∞ contains hydrochloric acid and digestive enzymes that continue the digestion of food that began in the mouth.
Structures associated with the
∞ a long, thin tube about 1 inch in diameter and about 10 feet long that is part of the lower gastrointestinal tract.
∞ located just inferior to the stomach and takes up most of the space in the abdominal cavity.
∞ coiled like a hose and the inside surface is full of many ridges and folds.
*These folds are used to maximize the digestion of food and absorption of nutrients. By the time food leaves the small intestine, around 90% of all nutrients have been extracted from the food that entered it.
∞ a roughly triangular accessory organ of the digestive system located to the right of the stomach, just inferior to the diaphragm and superior to the small intestine.
∞ weighs about 3 pounds
∞ the second largest organ in the body.
∞ the main function of the liver in digestion is the production of bile and its secretion into the small intestine.
∞ a large gland located just inferior and posterior to the stomach.
∞ It is about 6 inches long and shaped like short, lumpy snake with its “head” connected to the duodenum and its “tail” pointing to the left wall of the abdominal cavity.
∞ secretes digestive enzymes into the small intestine to complete the chemical digestion of foods.
∞ a small, pear-shaped organ located posterior to the liver.
∞ used to store and recycle excess bile from the small intestine so that it can be reused for the digestion of subsequent meals.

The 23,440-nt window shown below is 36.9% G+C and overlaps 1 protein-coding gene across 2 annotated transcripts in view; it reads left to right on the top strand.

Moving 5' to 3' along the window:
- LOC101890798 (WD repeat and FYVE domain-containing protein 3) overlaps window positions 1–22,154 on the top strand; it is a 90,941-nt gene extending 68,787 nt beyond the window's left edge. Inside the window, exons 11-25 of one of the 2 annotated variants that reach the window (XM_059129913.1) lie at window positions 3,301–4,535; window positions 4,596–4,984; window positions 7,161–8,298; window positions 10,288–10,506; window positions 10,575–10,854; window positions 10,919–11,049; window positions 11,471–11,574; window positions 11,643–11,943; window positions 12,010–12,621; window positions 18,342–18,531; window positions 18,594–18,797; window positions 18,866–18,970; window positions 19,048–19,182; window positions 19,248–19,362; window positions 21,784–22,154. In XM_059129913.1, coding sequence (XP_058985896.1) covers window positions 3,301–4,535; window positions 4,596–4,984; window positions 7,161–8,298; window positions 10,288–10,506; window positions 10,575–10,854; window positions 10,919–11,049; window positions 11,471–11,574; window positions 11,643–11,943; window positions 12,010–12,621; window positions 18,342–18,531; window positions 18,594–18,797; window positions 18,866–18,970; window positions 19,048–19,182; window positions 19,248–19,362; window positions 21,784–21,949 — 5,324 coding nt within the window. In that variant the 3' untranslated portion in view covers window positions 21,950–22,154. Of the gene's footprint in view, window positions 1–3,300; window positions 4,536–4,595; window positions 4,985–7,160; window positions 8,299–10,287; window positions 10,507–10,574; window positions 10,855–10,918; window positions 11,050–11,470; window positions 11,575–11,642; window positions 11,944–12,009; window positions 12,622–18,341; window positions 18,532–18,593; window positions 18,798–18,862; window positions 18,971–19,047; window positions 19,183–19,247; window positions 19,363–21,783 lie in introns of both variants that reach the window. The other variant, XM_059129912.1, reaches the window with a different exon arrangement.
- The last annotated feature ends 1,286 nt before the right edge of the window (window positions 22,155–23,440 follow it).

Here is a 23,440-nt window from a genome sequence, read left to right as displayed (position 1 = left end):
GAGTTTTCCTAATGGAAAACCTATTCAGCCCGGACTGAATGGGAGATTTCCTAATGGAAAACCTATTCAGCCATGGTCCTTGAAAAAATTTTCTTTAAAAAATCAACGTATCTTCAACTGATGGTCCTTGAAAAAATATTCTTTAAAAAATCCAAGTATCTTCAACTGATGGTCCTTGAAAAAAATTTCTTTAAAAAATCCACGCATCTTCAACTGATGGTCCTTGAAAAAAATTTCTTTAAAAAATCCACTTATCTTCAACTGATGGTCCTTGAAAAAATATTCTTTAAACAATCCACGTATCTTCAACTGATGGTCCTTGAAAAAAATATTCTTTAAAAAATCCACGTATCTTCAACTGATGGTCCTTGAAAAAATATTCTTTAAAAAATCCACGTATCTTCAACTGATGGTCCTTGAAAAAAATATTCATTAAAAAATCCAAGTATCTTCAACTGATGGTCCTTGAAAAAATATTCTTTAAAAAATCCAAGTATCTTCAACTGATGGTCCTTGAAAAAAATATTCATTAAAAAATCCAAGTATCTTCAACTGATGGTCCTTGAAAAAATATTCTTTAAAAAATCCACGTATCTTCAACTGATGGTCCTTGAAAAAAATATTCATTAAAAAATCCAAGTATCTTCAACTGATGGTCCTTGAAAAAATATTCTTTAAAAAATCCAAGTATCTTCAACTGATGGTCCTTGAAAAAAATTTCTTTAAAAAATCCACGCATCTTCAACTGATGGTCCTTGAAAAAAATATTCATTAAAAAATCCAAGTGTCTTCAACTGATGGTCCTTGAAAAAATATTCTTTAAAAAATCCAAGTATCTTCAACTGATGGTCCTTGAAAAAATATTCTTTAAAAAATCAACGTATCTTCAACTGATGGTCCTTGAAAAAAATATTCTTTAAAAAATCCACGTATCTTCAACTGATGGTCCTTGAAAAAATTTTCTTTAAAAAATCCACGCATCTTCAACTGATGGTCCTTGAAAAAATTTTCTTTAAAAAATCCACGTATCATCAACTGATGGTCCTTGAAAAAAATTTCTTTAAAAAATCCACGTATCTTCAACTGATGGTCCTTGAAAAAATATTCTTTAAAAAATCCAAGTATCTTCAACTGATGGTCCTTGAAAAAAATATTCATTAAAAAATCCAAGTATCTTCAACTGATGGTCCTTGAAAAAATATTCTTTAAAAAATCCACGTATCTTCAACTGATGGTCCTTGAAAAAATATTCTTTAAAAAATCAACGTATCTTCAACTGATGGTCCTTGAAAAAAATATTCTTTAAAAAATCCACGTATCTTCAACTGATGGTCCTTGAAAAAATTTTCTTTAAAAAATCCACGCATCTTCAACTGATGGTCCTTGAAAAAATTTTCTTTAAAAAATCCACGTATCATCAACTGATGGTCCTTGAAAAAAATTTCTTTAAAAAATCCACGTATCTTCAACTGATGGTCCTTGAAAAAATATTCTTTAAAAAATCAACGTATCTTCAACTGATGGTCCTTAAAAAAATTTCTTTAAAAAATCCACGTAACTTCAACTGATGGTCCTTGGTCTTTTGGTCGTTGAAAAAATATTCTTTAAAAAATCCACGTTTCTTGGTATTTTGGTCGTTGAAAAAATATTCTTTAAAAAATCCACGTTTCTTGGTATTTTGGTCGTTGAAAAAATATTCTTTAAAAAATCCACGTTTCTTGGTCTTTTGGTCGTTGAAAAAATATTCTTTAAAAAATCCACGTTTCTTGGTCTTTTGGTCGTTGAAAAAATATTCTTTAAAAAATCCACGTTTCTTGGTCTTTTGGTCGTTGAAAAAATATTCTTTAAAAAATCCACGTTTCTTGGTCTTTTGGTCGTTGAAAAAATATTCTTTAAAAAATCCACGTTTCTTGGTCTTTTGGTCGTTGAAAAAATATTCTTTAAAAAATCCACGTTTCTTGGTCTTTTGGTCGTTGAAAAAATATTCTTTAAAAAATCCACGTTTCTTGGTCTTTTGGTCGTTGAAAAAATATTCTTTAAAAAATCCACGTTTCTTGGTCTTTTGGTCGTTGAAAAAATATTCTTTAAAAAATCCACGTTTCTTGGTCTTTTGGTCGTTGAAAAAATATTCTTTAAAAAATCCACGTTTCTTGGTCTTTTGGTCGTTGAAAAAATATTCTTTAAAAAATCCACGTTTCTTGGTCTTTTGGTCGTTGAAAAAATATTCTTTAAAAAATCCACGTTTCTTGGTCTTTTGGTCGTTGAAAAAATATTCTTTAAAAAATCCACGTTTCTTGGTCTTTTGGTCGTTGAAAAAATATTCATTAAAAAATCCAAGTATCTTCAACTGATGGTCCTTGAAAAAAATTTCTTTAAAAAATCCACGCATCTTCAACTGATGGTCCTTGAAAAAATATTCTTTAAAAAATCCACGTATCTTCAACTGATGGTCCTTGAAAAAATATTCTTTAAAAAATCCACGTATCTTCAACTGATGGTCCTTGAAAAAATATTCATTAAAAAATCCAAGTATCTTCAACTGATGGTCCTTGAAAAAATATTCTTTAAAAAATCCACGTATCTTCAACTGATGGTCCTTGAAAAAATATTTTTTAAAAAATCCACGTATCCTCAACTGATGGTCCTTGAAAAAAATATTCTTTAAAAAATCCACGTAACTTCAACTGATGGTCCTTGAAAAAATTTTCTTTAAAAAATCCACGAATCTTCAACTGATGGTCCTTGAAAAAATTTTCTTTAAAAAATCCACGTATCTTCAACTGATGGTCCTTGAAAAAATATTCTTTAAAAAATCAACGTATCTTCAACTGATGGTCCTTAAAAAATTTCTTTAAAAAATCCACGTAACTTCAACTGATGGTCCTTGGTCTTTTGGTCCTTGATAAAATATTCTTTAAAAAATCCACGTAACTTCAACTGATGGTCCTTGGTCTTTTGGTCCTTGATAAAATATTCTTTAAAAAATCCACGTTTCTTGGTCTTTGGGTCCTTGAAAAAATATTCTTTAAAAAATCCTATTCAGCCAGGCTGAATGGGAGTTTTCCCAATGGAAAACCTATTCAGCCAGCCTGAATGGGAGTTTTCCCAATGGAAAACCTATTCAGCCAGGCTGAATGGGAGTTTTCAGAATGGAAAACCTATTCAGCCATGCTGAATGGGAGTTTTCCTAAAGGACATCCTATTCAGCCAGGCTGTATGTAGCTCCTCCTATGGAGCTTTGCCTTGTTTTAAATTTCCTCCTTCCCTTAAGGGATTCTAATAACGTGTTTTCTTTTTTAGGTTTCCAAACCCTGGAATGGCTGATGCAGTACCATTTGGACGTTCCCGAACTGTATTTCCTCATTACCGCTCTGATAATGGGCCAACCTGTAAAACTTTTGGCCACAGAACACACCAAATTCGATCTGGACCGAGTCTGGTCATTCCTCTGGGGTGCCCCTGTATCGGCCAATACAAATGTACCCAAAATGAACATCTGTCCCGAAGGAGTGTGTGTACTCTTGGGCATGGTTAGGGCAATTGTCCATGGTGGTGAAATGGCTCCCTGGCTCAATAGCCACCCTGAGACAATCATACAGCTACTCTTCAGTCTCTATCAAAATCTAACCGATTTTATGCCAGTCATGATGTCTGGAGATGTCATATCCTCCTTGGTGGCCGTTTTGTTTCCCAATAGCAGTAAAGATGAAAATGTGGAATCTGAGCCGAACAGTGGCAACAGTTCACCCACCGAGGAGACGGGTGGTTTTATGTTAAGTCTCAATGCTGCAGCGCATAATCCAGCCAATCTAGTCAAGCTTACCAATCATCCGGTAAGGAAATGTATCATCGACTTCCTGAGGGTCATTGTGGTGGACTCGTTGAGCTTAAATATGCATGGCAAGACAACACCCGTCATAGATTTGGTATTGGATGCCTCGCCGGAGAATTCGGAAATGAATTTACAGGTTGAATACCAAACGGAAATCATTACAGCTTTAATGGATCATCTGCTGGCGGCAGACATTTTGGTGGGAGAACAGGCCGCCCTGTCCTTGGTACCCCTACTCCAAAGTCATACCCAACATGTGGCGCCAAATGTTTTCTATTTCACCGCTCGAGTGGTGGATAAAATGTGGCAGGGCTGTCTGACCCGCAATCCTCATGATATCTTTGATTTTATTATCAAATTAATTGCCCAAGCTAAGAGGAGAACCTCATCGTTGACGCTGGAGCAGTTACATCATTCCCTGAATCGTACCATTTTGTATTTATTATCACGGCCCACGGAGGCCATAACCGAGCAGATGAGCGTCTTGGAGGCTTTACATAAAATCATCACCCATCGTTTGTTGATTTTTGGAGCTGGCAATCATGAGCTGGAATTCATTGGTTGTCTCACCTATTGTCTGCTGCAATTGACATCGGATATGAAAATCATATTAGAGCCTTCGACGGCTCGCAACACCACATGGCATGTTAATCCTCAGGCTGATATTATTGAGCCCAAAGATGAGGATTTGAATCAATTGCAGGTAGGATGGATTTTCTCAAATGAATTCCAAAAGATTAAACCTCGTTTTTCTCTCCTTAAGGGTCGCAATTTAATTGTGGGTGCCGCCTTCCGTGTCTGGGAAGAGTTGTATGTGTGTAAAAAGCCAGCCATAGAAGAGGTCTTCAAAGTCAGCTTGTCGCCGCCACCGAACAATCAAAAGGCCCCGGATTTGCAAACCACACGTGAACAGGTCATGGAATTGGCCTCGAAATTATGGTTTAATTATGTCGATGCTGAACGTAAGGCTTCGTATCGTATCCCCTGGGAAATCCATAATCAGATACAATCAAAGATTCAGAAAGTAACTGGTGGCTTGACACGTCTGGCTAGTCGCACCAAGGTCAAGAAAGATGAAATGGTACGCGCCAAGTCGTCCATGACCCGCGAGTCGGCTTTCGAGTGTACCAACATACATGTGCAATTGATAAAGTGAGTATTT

Large Intestine (Colon)
∞ a long, thick tube about 2 ½ inches in diameter and about 5 feet long.
∞ located just inferior to the stomach and wraps around the superior and lateral border of the small intestine.
∞ absorbs water and contains many symbiotic bacteria that aid in the breaking down of wastes to extract some small amounts of nutrients.
∞ Feces in the large intestine exit the body through the anal canal.
Terms that must
be familiar with:
Chyme – semi fluid mixture of food with stomach secretions.
Hydrochloric acid – has a pH of 2.0 in the stomach; a gastric gland that kills bacteria and converts pepsinogen to pepsin.
Pepsin – a gastric gland that digest proteins.
Mucus – mucous cell that protects stomach lining
Intrinsic factor – a gastric gland that binds to B12 and aids in its absorption
The digestive system is responsible for taking whole foods and turning them into energy and nutrients to allow the body to function, grow, and repair itself.
The six primary processes of the digestive system include:
∞ Ingestion of food – eating
∞ Peristalsis – the involuntary, sequential muscular contractions that move ingested nutrients along the digestive track
∞ Segmentation – mixing the contents in the digestive tract
∞ Secretion – the release of hormones, enzymes and specific ions and chemicals that take part in digestion
∞ Digestion – the conversion of large nutrient particles or molecules into small particles or molecules
∞ Absorption – the passage of usable nutrient molecules from the small intestine into the bloodstream and lymphatic system for the final passage to body cells